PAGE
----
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The Green Sheet Online Edition

May 29, 2007 • Issue 07:05:02

Inspiration

What about you?

As a payment processing pro, you're always on the go. At the office you field phone calls from merchants, vendors, partners and colleagues.

You attend meetings; update your calendar and to-do list; send and receive e-mail messages; mentor up-and-coming team members; make sure you have enough business cards, brochures and other marketing materials; and more.

On the street, you do presentations, get contracts signed, make cold calls, take care of POS equipment installations and troubleshoot for merchants whenever they need you.

Then, at day's end, you've got networking at local chamber and other association meetings and volunteer work in the community. Hopefully, you spend time with family and friends, too.

Yours is a service profession. It demands that you focus on other people's needs. That leaves precious little time for you. Why does this matter? Because you must be at your best to do your best. And you can't be at your best unless you take care of yourself.

Time out

Take a minute to consider these questions:

  • Do you sleep well at night and wake up rested in the morning?
  • Are you able to work exercise into your routine?
  • How many hours per day do you spend driving in your car?
  • How much of your diet consists of whole grains, fresh fruit and fresh vegetables?
  • If you eat meat, do you buy the best cuts you can find?
  • Do you pursue interests outside of work for no other reason than they strike your fancy?
  • Are you addicted to caffeine or cigarettes?
  • How many hours per day do you spend at a computer?
  • Do you pause periodically to take a deep breath and clear your mind?
  • When was the last time you laughed from deep down in your belly?

If you're like most people, you're probably pleased with some of your answers and a bit disappointed with others. You might be confused, too. After all, experts disagree on many of the finer points of health maintenance.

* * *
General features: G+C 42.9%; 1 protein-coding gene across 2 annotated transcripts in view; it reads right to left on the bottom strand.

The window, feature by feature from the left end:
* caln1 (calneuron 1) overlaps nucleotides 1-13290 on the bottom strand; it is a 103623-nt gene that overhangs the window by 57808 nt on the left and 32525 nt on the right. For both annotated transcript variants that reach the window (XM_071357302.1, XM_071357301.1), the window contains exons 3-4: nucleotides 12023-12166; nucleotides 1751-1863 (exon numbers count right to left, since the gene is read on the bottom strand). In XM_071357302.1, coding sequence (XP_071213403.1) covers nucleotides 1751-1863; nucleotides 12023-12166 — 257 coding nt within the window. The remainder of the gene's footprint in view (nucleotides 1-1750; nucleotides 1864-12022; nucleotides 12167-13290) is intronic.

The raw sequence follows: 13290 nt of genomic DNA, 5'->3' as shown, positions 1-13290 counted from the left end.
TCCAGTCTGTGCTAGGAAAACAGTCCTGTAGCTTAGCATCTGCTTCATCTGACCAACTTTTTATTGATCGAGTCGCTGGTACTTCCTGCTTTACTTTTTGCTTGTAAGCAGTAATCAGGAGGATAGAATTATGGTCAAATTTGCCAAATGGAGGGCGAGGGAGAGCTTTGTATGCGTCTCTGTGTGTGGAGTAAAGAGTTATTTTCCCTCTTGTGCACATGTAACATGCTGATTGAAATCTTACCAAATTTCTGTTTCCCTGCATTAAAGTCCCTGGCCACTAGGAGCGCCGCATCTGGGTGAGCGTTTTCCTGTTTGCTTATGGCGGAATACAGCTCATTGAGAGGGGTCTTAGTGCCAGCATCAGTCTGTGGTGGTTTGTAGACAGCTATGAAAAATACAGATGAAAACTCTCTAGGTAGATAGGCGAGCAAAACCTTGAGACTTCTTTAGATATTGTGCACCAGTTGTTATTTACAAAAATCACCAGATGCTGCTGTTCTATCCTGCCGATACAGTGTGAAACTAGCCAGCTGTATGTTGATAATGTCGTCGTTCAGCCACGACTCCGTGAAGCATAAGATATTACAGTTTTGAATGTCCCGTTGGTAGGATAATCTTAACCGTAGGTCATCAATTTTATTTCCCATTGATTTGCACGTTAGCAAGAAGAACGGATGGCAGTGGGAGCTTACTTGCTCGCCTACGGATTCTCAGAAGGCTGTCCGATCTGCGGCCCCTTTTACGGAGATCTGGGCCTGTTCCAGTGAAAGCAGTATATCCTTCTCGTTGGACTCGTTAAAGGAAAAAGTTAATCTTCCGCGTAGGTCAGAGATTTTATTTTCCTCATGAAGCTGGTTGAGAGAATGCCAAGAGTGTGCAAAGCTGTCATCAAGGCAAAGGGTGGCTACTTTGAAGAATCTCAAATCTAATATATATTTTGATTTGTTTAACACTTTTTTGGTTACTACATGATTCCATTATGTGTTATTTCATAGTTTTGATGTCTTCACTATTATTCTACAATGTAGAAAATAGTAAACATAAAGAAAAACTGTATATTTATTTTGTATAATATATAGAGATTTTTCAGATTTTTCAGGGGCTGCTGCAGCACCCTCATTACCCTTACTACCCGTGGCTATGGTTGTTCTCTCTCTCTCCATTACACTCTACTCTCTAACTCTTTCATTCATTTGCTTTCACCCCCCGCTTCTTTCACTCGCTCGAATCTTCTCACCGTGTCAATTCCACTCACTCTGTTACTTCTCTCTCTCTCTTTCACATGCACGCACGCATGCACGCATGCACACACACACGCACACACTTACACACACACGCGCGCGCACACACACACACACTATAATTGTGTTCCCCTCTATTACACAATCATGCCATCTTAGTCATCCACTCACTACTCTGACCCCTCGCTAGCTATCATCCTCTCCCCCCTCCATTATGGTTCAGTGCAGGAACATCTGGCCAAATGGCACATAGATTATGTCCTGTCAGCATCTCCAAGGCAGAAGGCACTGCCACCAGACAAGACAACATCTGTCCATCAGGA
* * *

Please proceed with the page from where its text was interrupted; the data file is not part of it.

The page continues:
Some say vigorous workouts are required several times a week to keep the human body fit; others say walking just 10 minutes a day will tip the longevity scales in your favor. And the "miracle" diets touted by some medical practitioners, chefs and diet gurus are legion. It's hard to know where to start when it comes to forming new habits.

Take charge

Not to worry. The most important thing is to pick an area in which you'd like to improve your self-care, and take a step.

If you're consuming too much coffee at work, for example, get acquainted with herbal teas. It's likely you'll find a few that you can substitute for at least some of your java consumption. If you snack on chips, try substituting celery with peanut butter or unbuttered popcorn.

If you want to exercise more, you don't have to run right out and join a gym (although you can if you think you'll enjoy it). Here are some possibilities:

  • Take a couple of 10-minute walking breaks each day.
  • If your building has more than one level, use the stairs instead of the elevator.
  • When you visit clients, park your car a few blocks away and enjoy the stroll.
  • Do stretching exercises at your desk. You can use hand weights to incorporate strength training, too.

There are myriad small ways you can improve your health. Explore Web sites; bone up; subscribe to newsletters from respected authorities on fitness.

As in sales, persistence is key. What works for your colleague may not work for you. But if you keep trying, something will work. Maybe rock climbing is your thing, or ballroom dancing. Perhaps meditation is your bag, or singing in a blues band.

So begin. You'll be sharper, happier, healthier and more productive. That means more merchant applications will roll in. Then someday you'll be figuring out how to stay fit on the beach sipping your (healthy) drink of choice. end of article

Notice to readers: These are archived articles. Contact names or information may be out of date. We regret any inconvenience.

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